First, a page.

Trump presidency: Protests turn violent in Portland, Oregon
A second night of protests in the US against President-elect Donald Trump has turned violent in Portland, Oregon.
Several thousand demonstrators gathered in the centre of the western city. Some smashed shop and car windows, threw firecrackers and set rubbish alight.
Police declared a riot and arrested 29 people. Protests in other US cities were smaller than on Wednesday.
Mr Trump earlier said in a tweet the demonstrations were unfair and had been incited by the media.
The protesters, mainly young people, say a Trump presidency would create deep divisions along racial and gender lines.
- Latest updates
- Five awkward photos of Trump meeting Obama
- President Trump’s possible cabinet
- Trump presidency: Questions answered
Police in Portland accused some demonstrators of carrying bats and arming themselves with rocks. Objects were thrown at the police, who responded with pepper spray and rubber baton rounds.
The state of Oregon voted 51-41% in favour of Democrat Hillary Clinton in Tuesday’s election.
Mr Trump criticised the protesters after his meeting with President Barack Obama at the White House.
Senior Trump adviser and former New York mayor Rudy Giuliani called protesters on college campuses “a bunch of spoiled cry-babies” on Fox News.
Mr Giuliani, who has been mentioned as Mr Trump’s possible attorney general, was responding to the suggestion that students suffering anxiety over the election result were being offered therapy.
There were no reports of violence at the other protests, although demonstrators in Minneapolis briefly blocked an interstate highway in both directions.
In Philadelphia crowds gathered near City Hall holding placards bearing slogans such as “Not Our President”, “Trans Against Trump” and “Make America Safe For All”.
In Baltimore, police said a peaceful crowd of 600 people marched through the city, blocking traffic. In San Francisco high school students waved rainbow banners and Mexican flags.
A small crowd also gathered outside Trump Tower in Chicago, a day after thousands marched through the city centre. Some passers-by cheered them but at least one driver shouted that they should “shut up and accept democracy”, the Associated Press news agency reported.
Protesters also returned to Trump Tower in New York for a second night.
Meanwhile Mexico’s president said he was optimistic his country could have a positive relationship with the US under Mr Trump, despite his anti-Mexican rhetoric during the campaign.
Enrique Pena Nieto said he and Trump had agreed to meet, possibly during the transition period before Mr Trump’s inauguration in January.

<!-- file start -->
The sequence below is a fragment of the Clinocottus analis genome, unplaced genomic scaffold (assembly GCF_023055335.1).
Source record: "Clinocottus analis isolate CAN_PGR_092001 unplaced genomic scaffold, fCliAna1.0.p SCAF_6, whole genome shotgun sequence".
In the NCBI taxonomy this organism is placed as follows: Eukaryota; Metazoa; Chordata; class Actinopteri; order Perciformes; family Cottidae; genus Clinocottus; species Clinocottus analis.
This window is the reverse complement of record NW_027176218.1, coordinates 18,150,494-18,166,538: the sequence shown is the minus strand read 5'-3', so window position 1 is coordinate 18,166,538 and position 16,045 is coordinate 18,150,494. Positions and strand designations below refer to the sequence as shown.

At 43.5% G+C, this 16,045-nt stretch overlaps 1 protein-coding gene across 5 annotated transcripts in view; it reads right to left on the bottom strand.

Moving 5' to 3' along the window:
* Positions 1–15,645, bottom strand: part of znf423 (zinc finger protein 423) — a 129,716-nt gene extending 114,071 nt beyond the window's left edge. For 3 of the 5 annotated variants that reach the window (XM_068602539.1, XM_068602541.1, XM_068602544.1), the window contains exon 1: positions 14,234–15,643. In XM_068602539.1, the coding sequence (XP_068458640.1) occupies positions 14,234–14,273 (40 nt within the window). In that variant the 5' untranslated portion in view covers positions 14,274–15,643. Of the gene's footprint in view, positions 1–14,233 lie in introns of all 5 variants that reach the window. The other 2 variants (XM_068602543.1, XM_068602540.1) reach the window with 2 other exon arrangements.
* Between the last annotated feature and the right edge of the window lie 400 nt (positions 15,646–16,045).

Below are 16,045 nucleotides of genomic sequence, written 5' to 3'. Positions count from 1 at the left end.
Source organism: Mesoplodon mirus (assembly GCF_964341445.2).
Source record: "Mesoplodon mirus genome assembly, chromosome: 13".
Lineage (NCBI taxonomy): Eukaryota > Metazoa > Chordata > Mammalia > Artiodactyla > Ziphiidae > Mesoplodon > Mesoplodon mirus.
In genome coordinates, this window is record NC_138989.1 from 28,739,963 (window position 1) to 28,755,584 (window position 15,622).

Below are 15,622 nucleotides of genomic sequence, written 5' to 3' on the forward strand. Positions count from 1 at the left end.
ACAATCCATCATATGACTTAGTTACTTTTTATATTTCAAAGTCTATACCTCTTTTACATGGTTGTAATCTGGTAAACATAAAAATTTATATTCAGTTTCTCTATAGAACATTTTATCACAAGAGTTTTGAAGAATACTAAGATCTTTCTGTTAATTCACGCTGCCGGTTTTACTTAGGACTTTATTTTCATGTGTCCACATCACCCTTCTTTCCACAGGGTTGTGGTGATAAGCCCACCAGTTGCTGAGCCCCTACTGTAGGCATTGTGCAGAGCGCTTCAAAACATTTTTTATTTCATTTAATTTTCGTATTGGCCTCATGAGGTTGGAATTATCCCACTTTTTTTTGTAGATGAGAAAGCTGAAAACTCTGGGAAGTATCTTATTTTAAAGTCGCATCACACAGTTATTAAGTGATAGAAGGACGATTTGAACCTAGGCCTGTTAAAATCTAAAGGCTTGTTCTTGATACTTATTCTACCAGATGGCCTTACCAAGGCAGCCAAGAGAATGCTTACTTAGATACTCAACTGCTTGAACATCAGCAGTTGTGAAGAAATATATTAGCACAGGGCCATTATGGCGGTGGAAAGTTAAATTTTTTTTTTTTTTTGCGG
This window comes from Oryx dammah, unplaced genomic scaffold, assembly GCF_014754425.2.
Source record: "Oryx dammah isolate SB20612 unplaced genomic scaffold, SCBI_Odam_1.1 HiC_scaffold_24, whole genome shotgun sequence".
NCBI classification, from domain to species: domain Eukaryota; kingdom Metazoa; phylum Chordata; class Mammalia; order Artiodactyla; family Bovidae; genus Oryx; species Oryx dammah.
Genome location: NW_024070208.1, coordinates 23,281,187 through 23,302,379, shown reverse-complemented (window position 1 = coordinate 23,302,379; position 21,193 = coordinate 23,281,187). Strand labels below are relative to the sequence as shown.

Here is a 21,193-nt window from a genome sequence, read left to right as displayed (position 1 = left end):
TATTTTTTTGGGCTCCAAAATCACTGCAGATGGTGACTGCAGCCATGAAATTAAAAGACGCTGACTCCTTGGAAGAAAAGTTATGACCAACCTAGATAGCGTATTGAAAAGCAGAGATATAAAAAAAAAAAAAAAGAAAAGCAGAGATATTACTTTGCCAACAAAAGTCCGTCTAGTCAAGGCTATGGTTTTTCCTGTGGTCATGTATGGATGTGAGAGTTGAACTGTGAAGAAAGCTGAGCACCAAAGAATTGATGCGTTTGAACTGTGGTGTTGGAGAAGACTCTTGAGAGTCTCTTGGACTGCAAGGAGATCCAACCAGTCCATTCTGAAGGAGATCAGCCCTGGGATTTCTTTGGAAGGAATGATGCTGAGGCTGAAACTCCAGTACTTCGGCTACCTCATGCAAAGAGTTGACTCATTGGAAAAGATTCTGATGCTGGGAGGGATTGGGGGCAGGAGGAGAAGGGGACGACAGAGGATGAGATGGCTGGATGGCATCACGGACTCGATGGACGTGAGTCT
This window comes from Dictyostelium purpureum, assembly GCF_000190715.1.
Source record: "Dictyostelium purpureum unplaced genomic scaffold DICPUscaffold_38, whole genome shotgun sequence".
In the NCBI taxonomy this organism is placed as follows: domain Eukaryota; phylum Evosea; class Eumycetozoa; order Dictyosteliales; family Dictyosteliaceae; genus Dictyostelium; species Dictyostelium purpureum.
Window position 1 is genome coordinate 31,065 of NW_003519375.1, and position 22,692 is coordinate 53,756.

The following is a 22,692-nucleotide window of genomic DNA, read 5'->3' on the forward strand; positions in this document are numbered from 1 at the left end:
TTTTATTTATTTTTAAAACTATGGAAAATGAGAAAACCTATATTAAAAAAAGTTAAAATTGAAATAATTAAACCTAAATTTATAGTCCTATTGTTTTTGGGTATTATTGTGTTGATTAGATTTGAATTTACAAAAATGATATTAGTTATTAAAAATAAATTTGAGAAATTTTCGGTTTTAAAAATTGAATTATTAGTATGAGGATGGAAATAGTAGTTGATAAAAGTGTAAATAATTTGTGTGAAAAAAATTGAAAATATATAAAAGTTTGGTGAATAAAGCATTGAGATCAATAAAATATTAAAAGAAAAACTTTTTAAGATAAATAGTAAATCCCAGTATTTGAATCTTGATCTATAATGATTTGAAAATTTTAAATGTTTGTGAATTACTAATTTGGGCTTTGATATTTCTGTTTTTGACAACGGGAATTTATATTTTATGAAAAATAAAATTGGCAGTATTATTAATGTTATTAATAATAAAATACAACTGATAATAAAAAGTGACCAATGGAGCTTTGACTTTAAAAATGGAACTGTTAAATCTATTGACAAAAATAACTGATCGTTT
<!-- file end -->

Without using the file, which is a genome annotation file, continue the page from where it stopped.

In Russia, President Putin’s spokesman said Mr Trump and Mr Putin were “very much alike” in how they see the world.
Dmitry Peskov said Russian experts had been in contact with some members of Mr Trump’s staff during the campaign.
But he said the Russian government had nothing to do with the theft of emails from the Democratic campaign that were later published by the transparency organisation Wikileaks.
Earlier Mr Trump said it was a “great honour” to meet President Obama for transition talks at the White House.
Mr Obama said his priority was to “facilitate a transition that ensures our president-elect is successful”.
A BBC correspondent says that despite their cordiality, Mr Trump is intent on dismantling much of President Obama’s legacy. That includes Obamacare, the act extending medical insurance to more Americans than ever before.
During the campaign he called Mr Trump “uniquely unqualified” to be president.
The president-elect was accompanied by his wife, Melania, who had a meeting with First Lady Michelle Obama.
Mr Trump later tweeted that he had had “great chemistry” with Mr Obama, while his wife “liked Mrs O a lot”.
- What will President Trump do first?
- Six ways the world could change
- What went wrong for Hillary Clinton?
- A Democratic Party in disarray
- Should anyone worry about Trump victory?
He and Vice-President-elect Mike Pence then met Republican House Speaker Paul Ryan, saying they “can’t get started fast enough, whether it’s healthcare or immigration”.
Mr Ryan described it as a “fantastic, productive meeting”.
With the Republicans now holding a majority in both chambers of the US Congress, Mr Trump can more easily target key Obama initiatives such as his healthcare reforms.
The president-elect’s transition team for the 10-week period until inauguration will be led by Chris Christie, Governor of New Jersey.
Mr Trump, who has never held elected office, has said his immediate priorities will be restoring the country’s infrastructure and doubling its economic growth.
His team is understood to be focused on quickly filling key national security posts.
It is not yet clear who will sit his cabinet or fill senior posts in his administration, such as chief of staff, but several figures in his inner circle have been mentioned.